London — Global shares eased on Tuesday as investors took profit on the gains from the past two weeks, after comments from two Federal Reserve officials injected a note of caution over the US rate outlook, knocking equities, commodities and other risk assets.
The MSCI all-world index eased 0.1%, but remained in sight of Monday’s three-week high, while the dollar — a gauge of investor risk appetite — held steady against a basket of major currencies.
In the past six weeks, even as cases have surged around the country, China has dismantled its zero-Covid-19 policy, which has given markets a bumpy ride as investors have weighed up the economic benefits of reopening against the effect on activity from the wave of infections.
Adding to that has been a sense of optimism that inflation has peaked, especially in the US, and, as such, the Fed will not have to raise rates as much as many had feared.
However, with consumer price pressures still well above the central bank’s target of 2%, two Fed officials on Monday issued a stark reminder that interest rates would have to keep rising, no matter what investors have priced in.
“The market is trying to get one step ahead of the Fed, but it’s not actually listening to what it’s saying. And the Fed is being quite clear with its message — that rates are going to push higher and they’re going to stay higher for longer,” CityIndex strategist Fiona Cincotta said.
“If we look at expectations of inflation later this week — the big focus — core inflation is still expected to remain high. It doesn’t matter which way you look at it. It’s still higher than the target the Fed is aiming for,” she said.
Consumer price data, which is due on Thursday, is expected to show headline inflation slowed to 6.5% in December from 7.1% in November.
The data could be key to setting expectations for what happens with rates at the Fed’s next policy meeting and beyond.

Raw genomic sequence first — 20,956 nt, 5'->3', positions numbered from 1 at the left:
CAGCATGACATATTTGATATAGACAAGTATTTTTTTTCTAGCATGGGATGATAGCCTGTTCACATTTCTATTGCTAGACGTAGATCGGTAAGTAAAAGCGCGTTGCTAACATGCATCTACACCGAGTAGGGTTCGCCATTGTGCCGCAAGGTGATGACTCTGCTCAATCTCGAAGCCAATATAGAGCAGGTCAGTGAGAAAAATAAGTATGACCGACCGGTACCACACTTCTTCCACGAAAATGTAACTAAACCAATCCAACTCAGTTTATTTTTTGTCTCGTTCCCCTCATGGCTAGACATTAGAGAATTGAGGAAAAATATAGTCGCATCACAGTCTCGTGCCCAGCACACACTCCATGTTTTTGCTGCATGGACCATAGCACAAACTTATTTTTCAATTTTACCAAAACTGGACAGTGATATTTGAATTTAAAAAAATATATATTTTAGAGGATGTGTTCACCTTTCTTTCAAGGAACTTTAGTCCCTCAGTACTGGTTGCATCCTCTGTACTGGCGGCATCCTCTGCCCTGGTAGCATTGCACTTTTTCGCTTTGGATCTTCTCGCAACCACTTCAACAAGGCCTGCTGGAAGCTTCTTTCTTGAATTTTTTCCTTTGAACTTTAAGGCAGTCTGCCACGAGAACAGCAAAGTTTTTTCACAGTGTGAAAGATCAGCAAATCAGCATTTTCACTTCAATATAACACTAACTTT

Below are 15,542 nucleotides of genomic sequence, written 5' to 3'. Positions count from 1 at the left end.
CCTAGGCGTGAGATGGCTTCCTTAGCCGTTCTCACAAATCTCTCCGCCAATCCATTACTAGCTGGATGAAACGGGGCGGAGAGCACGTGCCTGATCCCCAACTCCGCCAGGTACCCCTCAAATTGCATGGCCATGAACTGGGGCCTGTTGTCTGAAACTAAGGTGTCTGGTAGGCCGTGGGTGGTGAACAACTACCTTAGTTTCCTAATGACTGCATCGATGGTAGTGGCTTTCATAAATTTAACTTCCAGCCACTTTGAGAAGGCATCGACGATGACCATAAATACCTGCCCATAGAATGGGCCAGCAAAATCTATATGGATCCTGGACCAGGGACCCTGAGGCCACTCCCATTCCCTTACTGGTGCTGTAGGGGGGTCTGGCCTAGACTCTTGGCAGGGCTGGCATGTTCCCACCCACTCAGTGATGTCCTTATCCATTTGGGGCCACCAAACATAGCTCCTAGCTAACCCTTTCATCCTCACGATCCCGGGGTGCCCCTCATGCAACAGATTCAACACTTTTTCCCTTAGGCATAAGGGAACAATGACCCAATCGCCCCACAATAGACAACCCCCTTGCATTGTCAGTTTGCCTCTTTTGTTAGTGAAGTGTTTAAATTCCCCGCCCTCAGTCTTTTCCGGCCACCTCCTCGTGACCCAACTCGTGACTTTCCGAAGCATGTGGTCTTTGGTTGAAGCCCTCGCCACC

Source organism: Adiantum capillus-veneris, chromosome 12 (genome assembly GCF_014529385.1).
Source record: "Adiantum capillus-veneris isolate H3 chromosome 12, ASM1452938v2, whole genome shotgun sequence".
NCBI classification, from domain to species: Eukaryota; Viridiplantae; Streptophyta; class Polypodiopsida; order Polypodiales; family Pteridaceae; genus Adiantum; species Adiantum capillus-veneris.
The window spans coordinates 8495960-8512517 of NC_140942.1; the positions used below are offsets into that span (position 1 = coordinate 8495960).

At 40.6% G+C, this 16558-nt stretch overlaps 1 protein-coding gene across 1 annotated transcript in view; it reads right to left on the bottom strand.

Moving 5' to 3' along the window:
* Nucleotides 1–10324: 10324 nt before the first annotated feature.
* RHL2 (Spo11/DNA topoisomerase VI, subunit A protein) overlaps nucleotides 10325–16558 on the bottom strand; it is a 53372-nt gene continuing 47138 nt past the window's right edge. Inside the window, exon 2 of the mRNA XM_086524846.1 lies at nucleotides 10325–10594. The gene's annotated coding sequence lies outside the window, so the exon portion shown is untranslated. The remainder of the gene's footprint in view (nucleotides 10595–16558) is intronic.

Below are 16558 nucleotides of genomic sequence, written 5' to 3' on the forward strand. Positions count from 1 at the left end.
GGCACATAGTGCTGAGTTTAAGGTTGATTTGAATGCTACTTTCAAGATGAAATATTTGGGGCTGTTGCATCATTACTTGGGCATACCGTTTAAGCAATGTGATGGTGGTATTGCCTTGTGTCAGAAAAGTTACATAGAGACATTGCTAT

San Francisco Fed president Mary Daly told the Wall Street Journal she would pay close attention to Thursday’s data and both 25-basis point and 50-basis point hikes were options for her. Atlanta Fed president Raphael Bostic said his “base case” was for no rate cuts in 2023 or 2024.
“The main theme overnight was cautiousness in the equity space as stocks pared gains after hawkish comments from two Fed officials. Raphael Bostic and Mary Daly said the Fed would likely hike rates to above 5% and hold them there for some time,” Commerzbank said in a note.
Fed chair Jerome Powell addresses a conference on central bank independence later on Tuesday and investors are likely to scour his remarks for any signal on monetary policy.
In Europe, equities opened in the red, with the Stoxx 600, which on Monday hit its highest in eight months, down 0.7%. London’s FTSE 100 lost 0.3%, while Frankfurt’s Dax fell 0.5%.
US stock index futures eased 0.1%, indicating Wall Street could open a touch lower.
The dollar carved out gains against the Australian dollar , which is highly sensitive to the Chinese economy and has gained 3.5% in the last three weeks alone, based on the optimism around reopening.
The Aussie was last down 0.2% at $0.6903, while the offshore yuan lost 0.1% against the dollar to trade around 6.7906. It reached its strongest level since mid-August the previous day.
The dollar index eased 0.21%. The euro edged up 0.1%, while the pound fell 0.1%. The yen rose 0.1% against the dollar to ¥132.04, after data showed a faster pickup in Tokyo inflation that could prompt the Bank of Japan to tighten monetary policy more quickly.
Strategists at BlackRock, the world’s largest asset manager, on Tuesday said they expected the Chinese economy to grow by 6% this year, which should cushion the global slowdown as recession hits developed-market economies. But any bounce may be fleeting.
“We don’t expect the level of economic activity in China to return to its pre-Covid-19 trend, even as domestic activity restarts. We see growth falling back once the restart runs its course,” Wei Li, who is global chief investment strategist for the BlackRock Investment Institute, wrote in a note.
Copper eased back from six-month highs, as bullishness from China’s emergence from Covid-19 was offset by concern about the risks of a broader global downturn.
London Metal Exchange copper futures were down 0.9% at $8,785 a tonne, having hit their highest in over six months on Monday, while aluminium and zinc fell between 1%-1.4%.
Oil was under pressure from concern that China resuming more normal activity may not translate into a boom in demand.
“The social vitality of major Chinese cities is rapidly recovering, and the restart of China’s demand is worth looking forward to. However, considering that the recovery of consumption is still at the expected stage, the oil price will most likely remain low and rangebound,” analysts from Haitong Futures said.
Brent crude futures were last down 0.6% at $79.16 a barrel. The oil price is about 2.3% below where it was a year ago and 45% below the highs around $139 after Russia invaded Ukraine last February.